During his first week at medical school, Sean Wilsusen realized being a doctor wasn’t his true passion. He flew home, took the LSAT and, six months later, was accepted to law school – a bold decision that ultimately landed Wilsusen his dream job as a patent attorney.
Wilsusen shared his story at the Fred DeMatteis School of Engineering and Applied Science Executive Speaker Series in a lecture entitled, Patent Law and Engineering: Should You Consider a Career in Intellectual Property (IP) Law?.
“My job combines business, legal and technology on a regular basis,” said Wilsusen, Esq. an associate at Carter, DeLuca & Farrell LLP. “I absolutely love what I do. I’m never bored, never stressed and it pays well.”
Although Wilsusen chose to attend law school, he told students that you only need a technical degree or a set number of credits in a science or technical related field to become a patent agent.
“In my experience, there is never a direct path to a career in patent law,” Wilsusen said. “Most people intend to do something entirely different. Other than the rare occasion where a parent is a patent attorney, most people generally get into this field by accident.”
Biomedical engineering major Joanne Peragine ’20 was one of the 40 engineering and computer science students who attended the lecture.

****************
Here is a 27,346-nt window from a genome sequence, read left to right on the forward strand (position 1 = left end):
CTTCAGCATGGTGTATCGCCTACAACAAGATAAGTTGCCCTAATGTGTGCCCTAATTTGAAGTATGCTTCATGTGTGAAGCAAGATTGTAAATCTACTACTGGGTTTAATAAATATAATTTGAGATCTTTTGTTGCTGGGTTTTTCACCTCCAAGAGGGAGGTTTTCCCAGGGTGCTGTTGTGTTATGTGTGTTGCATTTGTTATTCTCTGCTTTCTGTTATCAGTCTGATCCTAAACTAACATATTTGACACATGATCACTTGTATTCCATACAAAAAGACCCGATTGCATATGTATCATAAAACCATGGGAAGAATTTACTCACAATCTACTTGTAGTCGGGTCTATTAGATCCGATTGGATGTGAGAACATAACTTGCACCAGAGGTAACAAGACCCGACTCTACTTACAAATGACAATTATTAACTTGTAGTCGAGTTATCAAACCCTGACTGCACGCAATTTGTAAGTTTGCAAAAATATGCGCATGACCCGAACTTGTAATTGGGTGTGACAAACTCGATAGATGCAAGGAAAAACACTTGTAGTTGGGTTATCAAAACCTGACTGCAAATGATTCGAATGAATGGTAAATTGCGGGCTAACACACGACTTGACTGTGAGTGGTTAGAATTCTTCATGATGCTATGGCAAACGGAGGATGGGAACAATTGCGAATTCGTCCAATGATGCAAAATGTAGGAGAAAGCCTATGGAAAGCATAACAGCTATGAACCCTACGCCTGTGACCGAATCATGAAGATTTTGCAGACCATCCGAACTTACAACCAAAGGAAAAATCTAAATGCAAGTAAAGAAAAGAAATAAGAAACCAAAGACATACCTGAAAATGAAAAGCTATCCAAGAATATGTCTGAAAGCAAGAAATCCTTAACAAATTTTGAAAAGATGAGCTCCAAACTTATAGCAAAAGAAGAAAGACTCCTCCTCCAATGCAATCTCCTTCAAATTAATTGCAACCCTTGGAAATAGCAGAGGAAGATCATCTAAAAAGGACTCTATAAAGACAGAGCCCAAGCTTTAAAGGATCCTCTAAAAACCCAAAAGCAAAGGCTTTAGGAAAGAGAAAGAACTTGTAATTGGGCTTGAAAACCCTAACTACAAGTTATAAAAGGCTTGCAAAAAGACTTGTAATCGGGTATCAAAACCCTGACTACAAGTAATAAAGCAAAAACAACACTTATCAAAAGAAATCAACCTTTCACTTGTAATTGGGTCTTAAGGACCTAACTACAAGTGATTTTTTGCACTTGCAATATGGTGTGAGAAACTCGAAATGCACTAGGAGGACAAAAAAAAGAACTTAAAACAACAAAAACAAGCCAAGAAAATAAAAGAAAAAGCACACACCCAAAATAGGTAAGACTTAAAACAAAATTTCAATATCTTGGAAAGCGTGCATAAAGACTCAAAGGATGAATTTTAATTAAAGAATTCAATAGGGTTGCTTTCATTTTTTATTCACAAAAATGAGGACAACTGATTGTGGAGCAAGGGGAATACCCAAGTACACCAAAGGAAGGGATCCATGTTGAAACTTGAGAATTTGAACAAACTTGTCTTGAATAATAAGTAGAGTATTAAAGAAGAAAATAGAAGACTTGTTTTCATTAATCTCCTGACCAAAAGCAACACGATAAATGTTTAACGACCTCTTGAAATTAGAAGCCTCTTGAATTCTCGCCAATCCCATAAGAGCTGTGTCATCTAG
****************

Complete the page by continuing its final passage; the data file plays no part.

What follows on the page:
“It was interesting to hear that the majority of people who go into patent law actually start out with completely different backgrounds,” Peragine said. “It shows that you don’t always know where you will end up in life. You may have one set vision in mind, but in the end that straight path to success doesn’t always exist; it comes with twists and turns you may not always expect.”
Wilsusen also discussed the patent application process from filing documentation, to the negotiating process with patent examiners and fees.
“The process can take years to complete and you’re almost always rejected the first time,” Wilsusen told students. “On any given day, I may be managing 500-700 patents at different stages in the filing process simultaneously.”
The Executive Speaker Series, organized by Philip Coniglio, director of the DeMatteis Co-op Program, offers engineering and computer science students the opportunity to gain valuable career advice from industry professionals.
“The goal of the Executive Speaker Series is to give our students a professional perspective, from the point of view of accomplished technology executives,” Coniglio said. “We hope that the series of lectures will educate students about the skills needed to be successful in the work force and that they will gain more in-depth knowledge about the type of work they can expect to be doing once they graduate from Hofstra.”